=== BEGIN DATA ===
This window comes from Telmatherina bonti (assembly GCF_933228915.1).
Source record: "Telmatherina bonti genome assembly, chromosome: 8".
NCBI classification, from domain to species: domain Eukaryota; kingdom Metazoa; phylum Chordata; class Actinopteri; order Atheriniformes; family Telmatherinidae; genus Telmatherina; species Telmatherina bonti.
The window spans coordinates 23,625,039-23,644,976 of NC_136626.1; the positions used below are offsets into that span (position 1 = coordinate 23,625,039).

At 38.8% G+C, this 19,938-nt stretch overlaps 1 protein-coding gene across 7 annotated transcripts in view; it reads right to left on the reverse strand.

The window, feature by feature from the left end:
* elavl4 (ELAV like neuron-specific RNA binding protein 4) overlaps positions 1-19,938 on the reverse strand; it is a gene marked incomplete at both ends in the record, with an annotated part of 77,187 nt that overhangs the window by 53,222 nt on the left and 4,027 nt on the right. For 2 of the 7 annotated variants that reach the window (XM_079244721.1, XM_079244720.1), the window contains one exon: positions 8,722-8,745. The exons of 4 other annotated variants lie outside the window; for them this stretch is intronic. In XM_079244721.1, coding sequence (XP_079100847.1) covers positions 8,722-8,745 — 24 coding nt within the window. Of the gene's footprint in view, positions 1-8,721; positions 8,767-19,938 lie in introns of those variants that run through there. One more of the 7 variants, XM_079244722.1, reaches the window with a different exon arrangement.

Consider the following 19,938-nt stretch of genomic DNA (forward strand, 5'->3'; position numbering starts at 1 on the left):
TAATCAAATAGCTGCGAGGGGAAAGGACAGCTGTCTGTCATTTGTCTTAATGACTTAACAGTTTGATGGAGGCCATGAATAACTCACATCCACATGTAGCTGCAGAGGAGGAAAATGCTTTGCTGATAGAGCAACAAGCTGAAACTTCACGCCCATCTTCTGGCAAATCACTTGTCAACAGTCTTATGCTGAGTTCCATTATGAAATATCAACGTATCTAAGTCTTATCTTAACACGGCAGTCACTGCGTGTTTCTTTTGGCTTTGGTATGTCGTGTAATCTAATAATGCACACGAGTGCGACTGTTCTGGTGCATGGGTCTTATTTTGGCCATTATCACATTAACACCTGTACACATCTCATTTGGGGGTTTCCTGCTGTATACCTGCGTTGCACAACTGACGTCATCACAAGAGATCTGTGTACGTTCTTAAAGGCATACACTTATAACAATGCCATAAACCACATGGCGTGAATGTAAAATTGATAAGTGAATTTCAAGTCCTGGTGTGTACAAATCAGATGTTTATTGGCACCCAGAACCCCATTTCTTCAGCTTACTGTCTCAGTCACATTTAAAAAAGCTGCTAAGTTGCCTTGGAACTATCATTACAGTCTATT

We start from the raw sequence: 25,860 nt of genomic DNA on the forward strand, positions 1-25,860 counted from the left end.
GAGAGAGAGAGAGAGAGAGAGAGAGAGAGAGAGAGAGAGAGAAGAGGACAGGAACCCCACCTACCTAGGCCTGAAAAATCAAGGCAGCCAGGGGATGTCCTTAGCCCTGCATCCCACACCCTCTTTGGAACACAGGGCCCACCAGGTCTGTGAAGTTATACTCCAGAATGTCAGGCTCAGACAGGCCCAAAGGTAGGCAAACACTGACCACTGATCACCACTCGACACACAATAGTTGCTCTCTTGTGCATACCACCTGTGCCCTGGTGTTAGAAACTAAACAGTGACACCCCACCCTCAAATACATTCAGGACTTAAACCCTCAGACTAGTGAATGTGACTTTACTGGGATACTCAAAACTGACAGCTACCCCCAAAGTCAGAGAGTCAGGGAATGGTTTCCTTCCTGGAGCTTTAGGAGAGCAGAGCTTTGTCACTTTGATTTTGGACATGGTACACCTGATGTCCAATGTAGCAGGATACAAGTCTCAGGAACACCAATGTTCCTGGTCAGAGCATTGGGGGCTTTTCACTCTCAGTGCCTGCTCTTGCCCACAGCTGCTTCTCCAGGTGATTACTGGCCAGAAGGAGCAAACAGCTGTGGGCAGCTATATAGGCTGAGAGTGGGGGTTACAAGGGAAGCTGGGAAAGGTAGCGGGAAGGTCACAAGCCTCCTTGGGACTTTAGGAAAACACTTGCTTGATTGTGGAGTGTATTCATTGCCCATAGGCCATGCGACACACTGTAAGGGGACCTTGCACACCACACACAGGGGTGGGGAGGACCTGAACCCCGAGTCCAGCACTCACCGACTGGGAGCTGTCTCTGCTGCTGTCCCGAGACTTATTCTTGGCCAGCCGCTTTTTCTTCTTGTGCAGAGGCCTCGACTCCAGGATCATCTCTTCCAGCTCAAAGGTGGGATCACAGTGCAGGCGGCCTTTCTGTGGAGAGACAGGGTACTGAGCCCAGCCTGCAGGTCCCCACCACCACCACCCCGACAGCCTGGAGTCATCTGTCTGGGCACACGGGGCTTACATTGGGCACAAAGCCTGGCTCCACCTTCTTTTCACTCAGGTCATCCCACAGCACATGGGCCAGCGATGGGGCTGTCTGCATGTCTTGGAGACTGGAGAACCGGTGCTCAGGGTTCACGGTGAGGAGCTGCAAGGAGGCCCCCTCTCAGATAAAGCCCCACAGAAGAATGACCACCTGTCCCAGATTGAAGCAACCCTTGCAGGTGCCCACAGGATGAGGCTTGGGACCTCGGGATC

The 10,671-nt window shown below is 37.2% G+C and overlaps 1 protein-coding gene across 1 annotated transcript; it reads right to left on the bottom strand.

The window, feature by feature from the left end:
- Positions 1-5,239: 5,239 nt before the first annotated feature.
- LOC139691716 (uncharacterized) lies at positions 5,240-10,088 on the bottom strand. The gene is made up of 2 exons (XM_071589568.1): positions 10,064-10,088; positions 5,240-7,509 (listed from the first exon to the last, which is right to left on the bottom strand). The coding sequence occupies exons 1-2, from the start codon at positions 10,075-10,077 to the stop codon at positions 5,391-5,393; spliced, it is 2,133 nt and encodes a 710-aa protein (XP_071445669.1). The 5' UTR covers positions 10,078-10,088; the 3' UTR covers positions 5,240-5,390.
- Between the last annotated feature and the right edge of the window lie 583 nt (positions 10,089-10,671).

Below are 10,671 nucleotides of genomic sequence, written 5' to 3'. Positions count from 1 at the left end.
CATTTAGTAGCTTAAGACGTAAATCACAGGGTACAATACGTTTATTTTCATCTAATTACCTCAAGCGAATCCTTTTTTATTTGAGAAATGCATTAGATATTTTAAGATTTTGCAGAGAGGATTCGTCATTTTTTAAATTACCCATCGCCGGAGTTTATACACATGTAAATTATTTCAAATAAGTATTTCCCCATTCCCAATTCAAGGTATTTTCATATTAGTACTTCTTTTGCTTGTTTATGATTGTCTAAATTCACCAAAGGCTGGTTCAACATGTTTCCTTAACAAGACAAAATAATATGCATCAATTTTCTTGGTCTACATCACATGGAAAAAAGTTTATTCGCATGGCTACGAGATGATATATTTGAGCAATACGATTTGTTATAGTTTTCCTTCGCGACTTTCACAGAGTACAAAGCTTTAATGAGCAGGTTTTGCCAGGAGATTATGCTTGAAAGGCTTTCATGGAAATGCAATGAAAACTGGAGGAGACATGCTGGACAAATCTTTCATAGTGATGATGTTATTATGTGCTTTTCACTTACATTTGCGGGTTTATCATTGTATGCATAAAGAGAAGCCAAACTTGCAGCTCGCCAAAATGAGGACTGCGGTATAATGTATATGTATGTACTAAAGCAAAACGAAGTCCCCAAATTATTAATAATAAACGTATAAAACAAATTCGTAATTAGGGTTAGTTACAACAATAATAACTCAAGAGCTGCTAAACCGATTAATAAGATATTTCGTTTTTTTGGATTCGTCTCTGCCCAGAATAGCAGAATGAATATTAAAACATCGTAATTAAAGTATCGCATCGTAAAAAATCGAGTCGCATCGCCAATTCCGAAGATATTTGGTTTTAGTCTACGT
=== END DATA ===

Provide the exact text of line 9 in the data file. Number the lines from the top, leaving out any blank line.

TAATCAAATAGCTGCGAGGGGAAAGGACAGCTGTCTGTCATTTGTCTTAATGACTTAACAGTTTGATGGAGGCCATGAATAACTCACATCCACATGTAGCTGCAGAGGAGGAAAATGCTTTGCTGATAGAGCAACAAGCTGAAACTTCACGCCCATCTTCTGGCAAATCACTTGTCAACAGTCTTATGCTGAGTTCCATTATGAAATATCAACGTATCTAAGTCTTATCTTAACACGGCAGTCACTGCGTGTTTCTTTTGGCTTTGGTATGTCGTGTAATCTAATAATGCACACGAGTGCGACTGTTCTGGTGCATGGGTCTTATTTTGGCCATTATCACATTAACACCTGTACACATCTCATTTGGGGGTTTCCTGCTGTATACCTGCGTTGCACAACTGACGTCATCACAAGAGATCTGTGTACGTTCTTAAAGGCATACACTTATAACAATGCCATAAACCACATGGCGTGAATGTAAAATTGATAAGTGAATTTCAAGTCCTGGTGTGTACAAATCAGATGTTTATTGGCACCCAGAACCCCATTTCTTCAGCTTACTGTCTCAGTCACATTTAAAAAAGCTGCTAAGTTGCCTTGGAACTATCATTACAGTCTATT